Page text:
How to Photograph Fog
If you are new to landscape photography, be sure to check out my article on Landscape Photography for New Photographers. In it, I go into detail on the tips and techniques used in landscape photography. The techniques used in photographing fog are very similar to those that you would use in landscape photography, although fog has some of its own unique challenges, which I discuss more below.
Here is a quick summary of camera setting you should start with when photographing fog and the reasons behind them:
Use a tripod: the lower light and lower contrast in the scene will generally require slower shutter speeds, which is why a tripod is necessary.
Shoot in raw: fog can throw off your camera’s white balance, so it is best to shoot in raw so that you can adjust the white balance appropriately in post-processing. JPEG files are limited in the amount of editing you can do to a file without degradation of the quality of the image.
Use auto white balance: you will likely need to adjust white balance in post-processing, so I find it easiest to use auto white balance when shooting fog. That said you could also try using Kelvin mode to manually adjust the white balance in real time to try to get it to match the scene. While I find using Kelvin mode to be helpful in some conditions, I have found it to be difficult to use it well in the fog, so I end up just using auto white balance and raw file format.
Shoot in manual mode: I am a big proponent of shooting in manual mode in landscape photography. If you haven’t trekked into this territory yet, never fear! Landscape photography is a great way to start learning manual mode. That’s how I learned, and I am so glad I took the time to do so. You can slow down your process, unlike with wildlife photography or sports photography, and can take your time getting comfortable with changing the settings manually.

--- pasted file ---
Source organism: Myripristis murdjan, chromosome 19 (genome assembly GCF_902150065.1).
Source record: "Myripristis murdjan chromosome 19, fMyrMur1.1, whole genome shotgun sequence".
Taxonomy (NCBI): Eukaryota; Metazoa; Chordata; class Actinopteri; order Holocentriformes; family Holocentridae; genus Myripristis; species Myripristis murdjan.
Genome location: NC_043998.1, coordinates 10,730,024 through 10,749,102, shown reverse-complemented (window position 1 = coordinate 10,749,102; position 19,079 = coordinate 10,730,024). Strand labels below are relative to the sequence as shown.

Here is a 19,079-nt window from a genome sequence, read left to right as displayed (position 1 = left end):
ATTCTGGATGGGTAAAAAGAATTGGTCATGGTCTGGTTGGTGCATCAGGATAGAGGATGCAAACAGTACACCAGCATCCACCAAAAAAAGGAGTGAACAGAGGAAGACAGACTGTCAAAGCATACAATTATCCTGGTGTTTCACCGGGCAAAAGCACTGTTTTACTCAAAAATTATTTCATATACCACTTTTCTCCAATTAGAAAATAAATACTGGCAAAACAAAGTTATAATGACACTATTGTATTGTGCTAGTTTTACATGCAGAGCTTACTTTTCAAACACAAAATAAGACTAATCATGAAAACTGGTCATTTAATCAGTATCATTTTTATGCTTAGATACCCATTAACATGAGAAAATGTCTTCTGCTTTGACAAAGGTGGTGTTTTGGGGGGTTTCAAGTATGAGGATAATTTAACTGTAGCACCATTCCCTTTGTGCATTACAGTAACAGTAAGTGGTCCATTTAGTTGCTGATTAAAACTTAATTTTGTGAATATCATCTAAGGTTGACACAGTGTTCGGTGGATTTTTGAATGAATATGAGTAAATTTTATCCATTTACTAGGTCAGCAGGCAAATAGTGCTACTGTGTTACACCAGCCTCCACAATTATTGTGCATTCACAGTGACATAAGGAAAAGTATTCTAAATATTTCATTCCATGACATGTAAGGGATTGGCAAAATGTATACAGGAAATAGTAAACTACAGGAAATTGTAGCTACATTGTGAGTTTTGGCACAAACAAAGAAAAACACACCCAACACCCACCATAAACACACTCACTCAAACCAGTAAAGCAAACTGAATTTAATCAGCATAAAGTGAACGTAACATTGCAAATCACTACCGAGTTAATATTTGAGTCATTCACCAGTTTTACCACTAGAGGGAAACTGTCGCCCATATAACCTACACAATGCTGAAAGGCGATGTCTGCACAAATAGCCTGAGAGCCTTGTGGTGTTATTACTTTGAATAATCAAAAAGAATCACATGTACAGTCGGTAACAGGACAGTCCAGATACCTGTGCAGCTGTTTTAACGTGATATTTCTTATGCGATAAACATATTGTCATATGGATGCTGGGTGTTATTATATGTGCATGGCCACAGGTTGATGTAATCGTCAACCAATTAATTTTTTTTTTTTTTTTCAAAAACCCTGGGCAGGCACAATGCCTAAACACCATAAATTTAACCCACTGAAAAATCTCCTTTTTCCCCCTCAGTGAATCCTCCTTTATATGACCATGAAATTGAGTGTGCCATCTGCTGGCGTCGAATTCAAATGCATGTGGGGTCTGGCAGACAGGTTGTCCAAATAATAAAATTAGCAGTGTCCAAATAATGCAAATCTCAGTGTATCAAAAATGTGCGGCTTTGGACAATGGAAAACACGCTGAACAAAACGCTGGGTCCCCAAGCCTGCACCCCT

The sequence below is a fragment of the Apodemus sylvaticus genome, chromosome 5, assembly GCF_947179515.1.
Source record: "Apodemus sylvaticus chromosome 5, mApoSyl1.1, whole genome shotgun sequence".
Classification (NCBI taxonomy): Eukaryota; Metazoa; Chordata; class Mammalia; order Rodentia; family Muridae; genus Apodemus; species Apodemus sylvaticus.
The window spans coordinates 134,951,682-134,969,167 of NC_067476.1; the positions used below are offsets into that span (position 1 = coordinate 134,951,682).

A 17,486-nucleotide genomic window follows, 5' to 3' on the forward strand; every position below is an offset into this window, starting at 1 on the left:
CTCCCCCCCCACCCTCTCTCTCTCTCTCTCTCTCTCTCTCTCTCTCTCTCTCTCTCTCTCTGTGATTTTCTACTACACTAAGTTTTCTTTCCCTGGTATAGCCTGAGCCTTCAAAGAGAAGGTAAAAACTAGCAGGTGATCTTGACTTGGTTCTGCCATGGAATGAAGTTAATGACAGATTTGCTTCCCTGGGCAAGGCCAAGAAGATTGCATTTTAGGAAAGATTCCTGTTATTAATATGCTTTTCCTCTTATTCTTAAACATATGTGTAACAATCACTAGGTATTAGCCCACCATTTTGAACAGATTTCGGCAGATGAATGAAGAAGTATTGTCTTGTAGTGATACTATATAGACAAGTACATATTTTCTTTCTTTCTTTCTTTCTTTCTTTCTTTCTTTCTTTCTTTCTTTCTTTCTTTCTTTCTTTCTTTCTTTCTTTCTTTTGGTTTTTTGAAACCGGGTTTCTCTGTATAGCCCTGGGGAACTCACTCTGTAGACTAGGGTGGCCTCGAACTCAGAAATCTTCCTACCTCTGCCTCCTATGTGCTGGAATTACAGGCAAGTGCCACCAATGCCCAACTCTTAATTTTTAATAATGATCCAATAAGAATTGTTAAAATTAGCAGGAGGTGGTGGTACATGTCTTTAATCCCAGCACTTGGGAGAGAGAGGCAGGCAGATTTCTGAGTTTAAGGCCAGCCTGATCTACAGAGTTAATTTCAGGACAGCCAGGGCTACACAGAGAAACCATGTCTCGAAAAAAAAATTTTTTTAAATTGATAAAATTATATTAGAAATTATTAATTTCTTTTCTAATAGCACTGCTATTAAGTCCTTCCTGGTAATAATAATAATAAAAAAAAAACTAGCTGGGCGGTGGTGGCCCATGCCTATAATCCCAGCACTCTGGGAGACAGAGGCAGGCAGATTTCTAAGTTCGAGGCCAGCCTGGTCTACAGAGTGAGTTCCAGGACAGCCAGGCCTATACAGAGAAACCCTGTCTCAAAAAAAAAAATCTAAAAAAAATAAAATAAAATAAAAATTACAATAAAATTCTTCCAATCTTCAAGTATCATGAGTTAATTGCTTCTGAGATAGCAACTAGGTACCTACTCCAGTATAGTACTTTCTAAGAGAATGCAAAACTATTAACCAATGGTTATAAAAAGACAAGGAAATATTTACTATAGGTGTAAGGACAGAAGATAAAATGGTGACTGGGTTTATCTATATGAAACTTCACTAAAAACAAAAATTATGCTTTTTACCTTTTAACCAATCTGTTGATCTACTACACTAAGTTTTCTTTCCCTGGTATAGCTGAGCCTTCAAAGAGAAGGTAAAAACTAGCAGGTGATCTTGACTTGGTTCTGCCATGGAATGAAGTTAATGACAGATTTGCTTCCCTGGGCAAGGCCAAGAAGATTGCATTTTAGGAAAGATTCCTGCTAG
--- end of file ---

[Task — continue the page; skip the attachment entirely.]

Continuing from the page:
Start with the base ISO of your camera (usually ISO 100) to get the highest quality image. The aperture setting will depend on what your subject is, but because fog or mist gives depth to an image, I prefer to shoot at narrower apertures, such as f/14, to take advantage of the effect the fog creates. I then choose my shutter speed to correctly expose the image. Because of the low light conditions when shooting in fog, the shutter speeds will be a longer than on a bright sunny day. Keep in mind that the longer the shutter speed, the more likely you will capture any movement of the fog resulting in a more uniform look, which may make the image appear more washed out. To avoid this, you can raise your ISO and use a shorter shutter speed accordingly.
Challenges of Photographing Fog
Fog and mist can be tricky to photograph for two main reasons: autofocus and camera meters. The flat light and low contrast that it creates can make it difficult to use autofocus. Autofocus relies on finding areas of contrast, so your lens might hunt around trying to find focus. I usually use fog as an opportunity to practice using manual focus for this reason. If your camera has live view, I recommend zooming in on your subject to adjust the focus more accurately.
Another reason capturing photos with fog is challenging is because fog can mess with your camera’s internal light meter and underexpose an image. Camera meters measure reflected light rather than ambient light, and foggy conditions can make a camera think it is brighter out than it is. What’s the solution? Check your camera’s histogram and expose a little towards the highlights (aka expose to the right) without clipping them. You may have to increase exposure compensation by a stop or two.
A few last pieces of advice:
1. Be patient! Fog is dynamic; once you’ve found your composition, wait for the fog to move and swirl to get the effect you desire. You may end up with several different compositions of the same subject simply because of how the fog changes over time.
2. Try a timelapse. Since fog is slow moving, it makes a great subject for timelapse photography.
3. Beware of moisture. Fog is by definition a moist environment. Make sure to bring along a lens cloth and microfiber cloth to keep your lens (and camera body!) clean.
What are your favorite ways of using fog or mist in your landscape photography? Please share below!